French President Emmanuel Macron has introduced a global cyber security pledge that will bring government and industry together in the face of cyber crime.

The Paris Call for Trust and Security in Cyberspace was signed by 51 nations and more than 250 private organisations.

“Cyberspace now plays a crucial role in every aspect of our lives and it is the shared responsibility of a wide variety of actors, in their respective roles, to improve trust, security and stability in cyberspace,” the four-page document says.

“We affirm our willingness to work together, in the existing fora and through the relevant organizations, institutions, mechanisms and processes to assist one another and implement cooperative measures.”

The document outlines nine goals in working toward preventing malicious attacks and strengthening existing defences.

However, the agreement does not legally bind any organisation or nation to any of the measures.

And while top local technology company Atlassian is a signatory, Australia is not one of the 51 countries to have signed on to the Paris Call.

This is despite the fact Australia is a signatory of the Five Eyes intelligence alliance.

Other notable absentees include the United States, China, Russia, Israel and Iran.

The World Economic Forum (WEF) is one of the organisations to have signed the declaration.

“We’re facing a new wave of globalisation that is driven by technological advances of unprecedented scale and speed,” said Head of the Centre for Cyber Security at WEF, Troels Oerting.

“While we welcome the opportunities arising from this transformation, cyber criminals welcome them, too.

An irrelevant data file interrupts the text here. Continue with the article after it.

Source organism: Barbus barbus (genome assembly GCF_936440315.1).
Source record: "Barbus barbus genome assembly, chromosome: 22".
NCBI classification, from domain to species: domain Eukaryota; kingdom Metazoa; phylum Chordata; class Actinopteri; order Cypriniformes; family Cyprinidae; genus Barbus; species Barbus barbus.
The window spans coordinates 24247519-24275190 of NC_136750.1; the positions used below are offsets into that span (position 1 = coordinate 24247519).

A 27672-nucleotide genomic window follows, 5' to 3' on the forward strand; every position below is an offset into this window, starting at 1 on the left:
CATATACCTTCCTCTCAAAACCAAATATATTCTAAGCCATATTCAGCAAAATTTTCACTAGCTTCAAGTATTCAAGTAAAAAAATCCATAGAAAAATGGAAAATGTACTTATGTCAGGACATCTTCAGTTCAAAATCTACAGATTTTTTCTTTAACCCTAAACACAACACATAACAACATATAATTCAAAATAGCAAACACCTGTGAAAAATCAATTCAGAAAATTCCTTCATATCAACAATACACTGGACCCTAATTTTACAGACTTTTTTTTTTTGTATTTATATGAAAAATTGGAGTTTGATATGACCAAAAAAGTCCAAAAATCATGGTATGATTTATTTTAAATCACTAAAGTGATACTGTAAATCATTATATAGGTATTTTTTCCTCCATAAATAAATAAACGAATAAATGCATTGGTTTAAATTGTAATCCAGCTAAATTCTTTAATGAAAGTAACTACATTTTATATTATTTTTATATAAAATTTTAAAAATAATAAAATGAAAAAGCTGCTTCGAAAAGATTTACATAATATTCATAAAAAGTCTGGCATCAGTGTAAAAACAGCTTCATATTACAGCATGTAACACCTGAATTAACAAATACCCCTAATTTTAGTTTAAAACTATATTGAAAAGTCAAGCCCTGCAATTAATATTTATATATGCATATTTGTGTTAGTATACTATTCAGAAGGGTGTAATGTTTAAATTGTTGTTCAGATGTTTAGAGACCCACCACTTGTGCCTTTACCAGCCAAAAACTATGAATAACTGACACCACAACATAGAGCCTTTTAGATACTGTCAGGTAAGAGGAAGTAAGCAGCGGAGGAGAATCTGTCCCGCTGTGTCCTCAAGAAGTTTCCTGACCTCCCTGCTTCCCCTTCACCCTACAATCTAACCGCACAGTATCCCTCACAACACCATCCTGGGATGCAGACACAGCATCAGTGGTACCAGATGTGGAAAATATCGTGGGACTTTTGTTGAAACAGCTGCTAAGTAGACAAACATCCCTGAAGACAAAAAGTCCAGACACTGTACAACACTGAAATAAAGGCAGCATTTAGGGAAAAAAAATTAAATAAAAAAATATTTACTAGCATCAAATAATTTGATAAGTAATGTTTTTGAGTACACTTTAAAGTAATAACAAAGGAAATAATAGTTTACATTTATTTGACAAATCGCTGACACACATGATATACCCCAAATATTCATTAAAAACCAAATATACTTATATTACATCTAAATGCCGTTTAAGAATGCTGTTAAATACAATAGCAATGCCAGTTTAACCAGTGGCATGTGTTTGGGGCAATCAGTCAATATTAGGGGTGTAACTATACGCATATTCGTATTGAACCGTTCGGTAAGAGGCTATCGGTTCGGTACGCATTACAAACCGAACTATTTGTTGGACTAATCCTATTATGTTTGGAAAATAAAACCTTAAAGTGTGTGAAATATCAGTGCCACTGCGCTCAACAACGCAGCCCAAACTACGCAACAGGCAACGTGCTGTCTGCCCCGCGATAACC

“Only through global cooperation can we hope to win the day. That’s why the Forum has chosen to support the Paris Call.”

Tech powerhouses Facebook, Microsoft, Google and Samsung have also signed.

Microsoft President Brad Smith spoke of the importance of collaboration in strengthening capabilities.

“It’s an opportunity for people to come together around a few of the key principles: around protecting innocent civilians, around protecting elections, around protecting the availability of the internet itself,” he said.

“It’s an opportunity to advance that through a multi-stakeholder process.”

CEO of Russian cyber security company Kaspersky Lab, Eugene Kaspersky, said the agreement highlights the importance of the private sector in global defences.

“To the advantage of all supporters of this call is, I believe, the idea that the private sector shouldn't just make commitments but must also fulfil responsibilities,” he said.

"What specifically resonates with me in the call is the encouragement of 'initiatives aimed at strengthening of the security of digital processes, products and services'.”


On Tuesday evening, the Department of Foreign Affairs and Trade contacted Information Age to inform that Australia had now signed the Paris Call for Trust and Security in Cyberspace.

"Australia is pleased to endorse the Paris Call for Trust and Stability in Cyberspace,” said a DFAT spokesperson.

"Our support for the Paris Call aligns with Australia’s commitment to promote a peaceful and stable online environment, as set out in our world leading International Cyber Engagement Strategy.”

An updated version of the document now lists Australia.